'They continue to want more flexibility and higher pay, and they'll go elsewhere to attain these benefits'
The threat of recession is not doing employers any favour when it comes to retention, according to a report.
In the current economic climate, nearly a third (31 per cent) of American workers are still actively looking for a new job, while 28 per cent are unsure they will leave their employer in the next six months, finds the Conference Board.
Only 38 per cent say they will stay with their current company, found the survey of more than 1,100 individuals – predominantly professional/office workers – conducted June 21 to 28.
"Despite worries of a recession — and the hiring slowdown and layoffs that often result from a downturn — the labour market remains strong. And this robust jobs market is continuing to empower workers," says Rebecca Ray, executive vice president of human capital at the Conference Board.
"Our survey results reveal they continue to want more flexibility and higher pay, and they'll go elsewhere to attain these benefits. But slowing economic growth makes the decision to jump ship riskier.”
Nearly six in 10 (57 per cent) say they would actively look for a new job if we enter an economic recession in 2022, according to a survey by Greenhouse, a hiring software company.
Reasons for leaving
Among workers that voluntarily left their employment in the past year, 22 per cent did it for higher pay while 17 per cent did it for a flexible work location, flexible work schedule, or the ability to work from home/anywhere.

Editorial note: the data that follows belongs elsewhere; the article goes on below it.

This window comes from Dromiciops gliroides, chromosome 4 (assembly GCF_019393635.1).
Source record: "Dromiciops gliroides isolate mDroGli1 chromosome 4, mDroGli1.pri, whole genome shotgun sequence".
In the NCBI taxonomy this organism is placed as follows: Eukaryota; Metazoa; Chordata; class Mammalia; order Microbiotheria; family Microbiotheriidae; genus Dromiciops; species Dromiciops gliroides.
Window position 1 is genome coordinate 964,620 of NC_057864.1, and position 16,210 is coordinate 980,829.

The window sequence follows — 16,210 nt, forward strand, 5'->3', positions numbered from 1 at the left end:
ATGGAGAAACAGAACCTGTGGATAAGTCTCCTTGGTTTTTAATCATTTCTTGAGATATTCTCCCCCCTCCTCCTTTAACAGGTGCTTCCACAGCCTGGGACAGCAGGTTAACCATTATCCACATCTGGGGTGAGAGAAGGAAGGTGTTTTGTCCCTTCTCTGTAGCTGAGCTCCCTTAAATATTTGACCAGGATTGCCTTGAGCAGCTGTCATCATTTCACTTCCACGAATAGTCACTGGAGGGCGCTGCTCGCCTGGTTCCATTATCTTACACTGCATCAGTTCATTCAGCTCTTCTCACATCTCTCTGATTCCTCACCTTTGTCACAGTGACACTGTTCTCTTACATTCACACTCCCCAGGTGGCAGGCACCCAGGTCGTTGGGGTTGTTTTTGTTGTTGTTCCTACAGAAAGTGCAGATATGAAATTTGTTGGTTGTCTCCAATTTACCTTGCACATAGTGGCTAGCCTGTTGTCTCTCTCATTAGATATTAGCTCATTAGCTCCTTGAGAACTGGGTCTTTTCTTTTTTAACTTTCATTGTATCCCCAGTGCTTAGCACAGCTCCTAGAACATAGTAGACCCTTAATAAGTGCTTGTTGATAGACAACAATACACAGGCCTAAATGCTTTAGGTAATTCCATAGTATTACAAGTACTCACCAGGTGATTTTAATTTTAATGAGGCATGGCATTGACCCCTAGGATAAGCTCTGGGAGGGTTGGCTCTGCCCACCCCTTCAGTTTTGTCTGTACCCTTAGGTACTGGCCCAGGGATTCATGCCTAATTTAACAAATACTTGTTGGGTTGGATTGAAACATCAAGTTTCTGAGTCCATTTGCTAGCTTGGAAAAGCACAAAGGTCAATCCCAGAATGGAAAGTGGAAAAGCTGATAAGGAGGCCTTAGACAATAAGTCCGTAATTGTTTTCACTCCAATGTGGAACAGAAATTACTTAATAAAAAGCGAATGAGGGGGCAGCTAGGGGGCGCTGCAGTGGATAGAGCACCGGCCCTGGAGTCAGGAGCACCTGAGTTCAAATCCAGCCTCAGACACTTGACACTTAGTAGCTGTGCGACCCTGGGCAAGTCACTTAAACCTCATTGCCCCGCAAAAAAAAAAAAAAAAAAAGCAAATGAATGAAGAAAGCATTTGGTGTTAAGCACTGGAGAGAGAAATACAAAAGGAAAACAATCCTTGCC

Another 14 per cent did so for career advancement, and 11 per cent quit their jobs over the last year because of job fatigue due to workload.
"To retain talent, companies should work with their employees to determine to what extent they can accommodate their needs," says Ray.
But workers in different ranks also differ in what they want.
Among CEOs, 45 per cent of CEOs who left their organization did so for a stronger connection to mission and purpose, compared to 14 per cent for individual contributors. Also, 36 per cent left because they had greater faith in the positive trajectory of their new company, compared to 11 percent of individual contributors.
On the other hand, Individual contributors would also quit for more flexibility at two times the rate of CEOs (37 percent versus 18 percent).
Nearly all (94 per cent) of those who left their company in the past 12 months do not regret leaving. However, 23 per cent say they are somewhat or highly likely to accept a role at their previous organization if offered.
Individual contributors would be influenced to stay at their organization for higher pay at nearly three times the rate of CEOs (61 percent versus 22 percent).
More than half (55 per cent) of employers are turning to larger than normal increases of wages while 66 per cent are increasing recruiting efforts, according to a report from the Bank of Canada.
Also, while one-half (48 per cent) of Canadian employers think a recession will happen within the next year, most (62 per cent) say they are confident they can survive, according to a previous report.